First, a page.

Borrowing, Spending, and Sustainability

  By Bob Shapiro

Keith Weiner blogged recently explaining how borrowing to consume is a bad thing. Nice job Keith.

However, extending Keith’s arguments, it would imply that any consumption makes us poorer. Do you really need to trade in your 10 year old car when it’s still doing a fine job getting you where you want to go?

Keith makes the distinction between borrowing to consume but I don’t see it. Consuming is consuming. It’s only in the aggregate that the situation makes a difference.

Keith also shows how producing, and borrowing to produce, to supply a borrower’s needs, also is unsustainable, but I also think that may not be true – certainly not 100%.

As a producer, how do you know that your improved product or better business design can’t make it when interest rise? Simple answer: You don’t and can’t know.

You can’t know whether your business activity is good for the Economy. It makes no difference whether your business operates in an artificially low interest rate environment like today, a ‘neutral’ rate environment, or even a high rate environment.

If what you produce is fluff that’s not sustainable, then it’s at risk if rates go up, regardless of where rates are currently. If you make a truly gangbusters advance, it doesn’t matter if rates are high today; it’s an advance ‘for humanity.’

I agree with Keith that the FED’s activities, in screwing around with interest rates and the money supply, on the whole, harm our Economy, and the FED should be abolished. But, the Economy is more than just the FED.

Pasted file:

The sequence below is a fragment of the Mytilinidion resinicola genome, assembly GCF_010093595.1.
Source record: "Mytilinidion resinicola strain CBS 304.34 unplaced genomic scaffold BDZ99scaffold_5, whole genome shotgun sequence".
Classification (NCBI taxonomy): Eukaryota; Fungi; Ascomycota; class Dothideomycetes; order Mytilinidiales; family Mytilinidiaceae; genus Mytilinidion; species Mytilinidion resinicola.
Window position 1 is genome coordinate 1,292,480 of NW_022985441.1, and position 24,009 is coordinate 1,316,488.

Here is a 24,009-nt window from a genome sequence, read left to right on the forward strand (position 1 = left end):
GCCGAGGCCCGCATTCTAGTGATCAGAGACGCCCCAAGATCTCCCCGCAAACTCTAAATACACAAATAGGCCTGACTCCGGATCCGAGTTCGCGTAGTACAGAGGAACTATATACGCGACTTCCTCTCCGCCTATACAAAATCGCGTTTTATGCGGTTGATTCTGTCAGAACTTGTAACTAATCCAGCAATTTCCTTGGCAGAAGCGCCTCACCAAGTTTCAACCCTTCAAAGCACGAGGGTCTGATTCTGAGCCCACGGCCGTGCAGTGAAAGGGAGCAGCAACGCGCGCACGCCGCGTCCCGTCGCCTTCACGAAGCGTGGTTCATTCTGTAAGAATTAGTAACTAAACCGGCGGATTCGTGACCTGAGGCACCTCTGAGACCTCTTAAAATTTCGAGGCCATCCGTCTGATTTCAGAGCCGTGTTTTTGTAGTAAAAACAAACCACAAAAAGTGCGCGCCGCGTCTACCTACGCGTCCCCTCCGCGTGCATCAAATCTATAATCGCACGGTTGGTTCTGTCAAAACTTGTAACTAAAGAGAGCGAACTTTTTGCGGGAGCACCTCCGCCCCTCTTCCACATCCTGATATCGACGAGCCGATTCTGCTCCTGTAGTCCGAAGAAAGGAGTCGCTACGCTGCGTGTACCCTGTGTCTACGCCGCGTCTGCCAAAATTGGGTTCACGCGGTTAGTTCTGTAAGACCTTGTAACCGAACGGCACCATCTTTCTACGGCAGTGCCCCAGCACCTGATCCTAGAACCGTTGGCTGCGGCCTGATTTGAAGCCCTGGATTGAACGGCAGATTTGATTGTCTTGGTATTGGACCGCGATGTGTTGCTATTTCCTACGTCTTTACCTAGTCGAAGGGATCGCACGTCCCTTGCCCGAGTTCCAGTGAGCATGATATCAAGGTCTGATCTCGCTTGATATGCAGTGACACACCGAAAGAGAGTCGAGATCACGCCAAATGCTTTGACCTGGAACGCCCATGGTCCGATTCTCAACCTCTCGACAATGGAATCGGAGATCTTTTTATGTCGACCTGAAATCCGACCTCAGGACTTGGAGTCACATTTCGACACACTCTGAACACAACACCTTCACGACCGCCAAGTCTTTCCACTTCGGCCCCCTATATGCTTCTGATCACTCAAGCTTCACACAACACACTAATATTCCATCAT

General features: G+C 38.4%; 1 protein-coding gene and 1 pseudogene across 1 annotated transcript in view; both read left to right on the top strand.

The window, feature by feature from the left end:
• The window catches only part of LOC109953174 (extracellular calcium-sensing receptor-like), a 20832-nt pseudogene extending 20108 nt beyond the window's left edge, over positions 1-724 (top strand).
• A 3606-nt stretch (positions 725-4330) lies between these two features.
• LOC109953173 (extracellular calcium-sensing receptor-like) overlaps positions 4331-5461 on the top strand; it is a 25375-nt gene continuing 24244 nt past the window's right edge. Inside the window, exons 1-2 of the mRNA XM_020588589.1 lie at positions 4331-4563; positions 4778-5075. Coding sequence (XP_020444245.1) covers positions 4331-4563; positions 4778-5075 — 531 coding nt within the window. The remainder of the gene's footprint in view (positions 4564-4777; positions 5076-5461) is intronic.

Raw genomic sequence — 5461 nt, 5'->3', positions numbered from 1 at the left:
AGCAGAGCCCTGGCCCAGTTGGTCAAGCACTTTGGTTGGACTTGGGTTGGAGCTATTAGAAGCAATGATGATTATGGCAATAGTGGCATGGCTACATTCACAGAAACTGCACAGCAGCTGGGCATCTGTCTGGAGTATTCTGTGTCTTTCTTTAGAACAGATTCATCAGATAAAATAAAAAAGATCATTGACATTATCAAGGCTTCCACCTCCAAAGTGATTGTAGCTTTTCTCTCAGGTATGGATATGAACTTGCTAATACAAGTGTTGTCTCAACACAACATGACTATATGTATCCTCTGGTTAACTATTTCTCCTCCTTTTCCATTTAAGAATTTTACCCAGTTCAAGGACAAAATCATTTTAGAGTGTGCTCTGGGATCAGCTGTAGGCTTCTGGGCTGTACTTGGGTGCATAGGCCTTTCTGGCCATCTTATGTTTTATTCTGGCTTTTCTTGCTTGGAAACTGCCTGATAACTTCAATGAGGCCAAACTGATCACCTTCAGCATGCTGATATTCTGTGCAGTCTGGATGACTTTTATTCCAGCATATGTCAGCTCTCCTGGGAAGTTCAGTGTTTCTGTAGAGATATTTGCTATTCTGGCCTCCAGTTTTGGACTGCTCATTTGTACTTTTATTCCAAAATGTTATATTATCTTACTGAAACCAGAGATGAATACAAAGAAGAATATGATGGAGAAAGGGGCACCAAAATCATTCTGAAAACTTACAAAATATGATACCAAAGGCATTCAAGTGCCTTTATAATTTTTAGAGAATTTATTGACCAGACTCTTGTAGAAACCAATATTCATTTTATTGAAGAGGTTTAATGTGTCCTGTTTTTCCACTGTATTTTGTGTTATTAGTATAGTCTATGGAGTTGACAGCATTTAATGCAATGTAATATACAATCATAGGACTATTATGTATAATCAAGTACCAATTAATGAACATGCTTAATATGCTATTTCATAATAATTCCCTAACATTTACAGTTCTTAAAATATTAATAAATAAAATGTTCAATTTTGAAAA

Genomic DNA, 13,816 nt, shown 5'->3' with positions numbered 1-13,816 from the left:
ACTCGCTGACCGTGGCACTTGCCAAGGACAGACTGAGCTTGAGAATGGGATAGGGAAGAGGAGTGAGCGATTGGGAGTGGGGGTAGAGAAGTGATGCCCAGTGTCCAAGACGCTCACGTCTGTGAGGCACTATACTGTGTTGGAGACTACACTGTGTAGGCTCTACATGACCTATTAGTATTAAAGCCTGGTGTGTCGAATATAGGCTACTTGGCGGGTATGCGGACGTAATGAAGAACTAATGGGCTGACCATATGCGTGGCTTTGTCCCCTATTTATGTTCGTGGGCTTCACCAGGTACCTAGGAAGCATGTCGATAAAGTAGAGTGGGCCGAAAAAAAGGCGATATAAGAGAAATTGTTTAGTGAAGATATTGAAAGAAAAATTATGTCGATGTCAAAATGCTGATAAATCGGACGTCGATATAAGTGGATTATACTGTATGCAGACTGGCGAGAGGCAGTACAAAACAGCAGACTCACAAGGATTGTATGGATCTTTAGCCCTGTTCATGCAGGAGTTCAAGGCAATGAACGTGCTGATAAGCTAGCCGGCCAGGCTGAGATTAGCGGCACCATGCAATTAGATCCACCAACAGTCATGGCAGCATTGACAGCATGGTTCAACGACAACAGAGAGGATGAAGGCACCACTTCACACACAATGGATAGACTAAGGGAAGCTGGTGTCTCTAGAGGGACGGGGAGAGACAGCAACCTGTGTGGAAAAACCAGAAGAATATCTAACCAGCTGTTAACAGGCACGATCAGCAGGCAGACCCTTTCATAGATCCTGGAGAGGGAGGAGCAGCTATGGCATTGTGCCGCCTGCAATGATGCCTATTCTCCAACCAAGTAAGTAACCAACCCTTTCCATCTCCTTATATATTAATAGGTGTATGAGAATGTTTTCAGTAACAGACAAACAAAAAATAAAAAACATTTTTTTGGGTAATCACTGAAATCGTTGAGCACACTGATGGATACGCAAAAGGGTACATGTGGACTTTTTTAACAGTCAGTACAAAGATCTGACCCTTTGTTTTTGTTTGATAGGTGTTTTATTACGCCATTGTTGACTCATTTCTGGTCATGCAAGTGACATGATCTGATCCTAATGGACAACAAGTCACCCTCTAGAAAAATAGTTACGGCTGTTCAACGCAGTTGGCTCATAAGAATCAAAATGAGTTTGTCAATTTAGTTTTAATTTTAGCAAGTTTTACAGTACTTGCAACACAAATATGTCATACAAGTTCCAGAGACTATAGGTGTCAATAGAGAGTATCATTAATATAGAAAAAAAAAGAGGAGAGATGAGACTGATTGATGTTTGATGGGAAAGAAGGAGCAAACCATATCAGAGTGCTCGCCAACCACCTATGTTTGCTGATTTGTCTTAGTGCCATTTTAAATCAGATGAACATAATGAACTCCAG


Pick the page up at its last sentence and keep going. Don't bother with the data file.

Interest rates will fluctuate even within a hard money system. Prices and costs will fluctuate even within a hard money system.

So long as we have the FED – certainly til long past I’m gone – I prefer to look at where interest rates are compared to where they have been and could be again.

This is about as low as I’ve ever seen, and I can recall rates hitting 20% in the US. In other countries, rates have gone negative, and rates have gone to what we might consider super high levels.

But, what are the chances that rates will be higher in the future or lower? Rates going from 1% to 2%, or from 8% to 9%, might show that some investments were not on as firm ground as others. And yet, other projects, with money borrowed at 2% or at 9% may prove to have been quite sustainable.

But, I like to play the odds. A high rate environment makes me expect lower rates in the future, while existing low rates make me expect that rates will be rising. Rising rates show the unsustainability of many projects, while falling rates indicates to me that many projects, unsustainable or not, will flourish for a while. Similarly with consumption spending.

As far as policy goes, I’d like to see a President come in and direct the FED to consistently allow rates to rise – maybe by 1 basis point (0.01%) every Monday – until such time as the Markets clear without FED intervention. At that point, FED actions on rates would cease

Please notice that I didn’t say direct the FED to ‘raise rates’ but only allow rates to rise. The FED has ZERO business controlling rates, but should allow them to fluctuate with market conditions as the Economy dictates, once that first moving target equilibrium has been reached. Then, Dump the FED.

Rates likely would rise by 0.5% a year (1 basis point times 50 weeks a year) into a second or third 4-year (maybe 4th) Presidential term.

Once the initial OMG! shock that rates are rising into the market, that should be priced in. After that, with the FED’s influence, rates would fluctuate higher and lower due to real world market factors rather than politics.

Well, time o get off my soap box.

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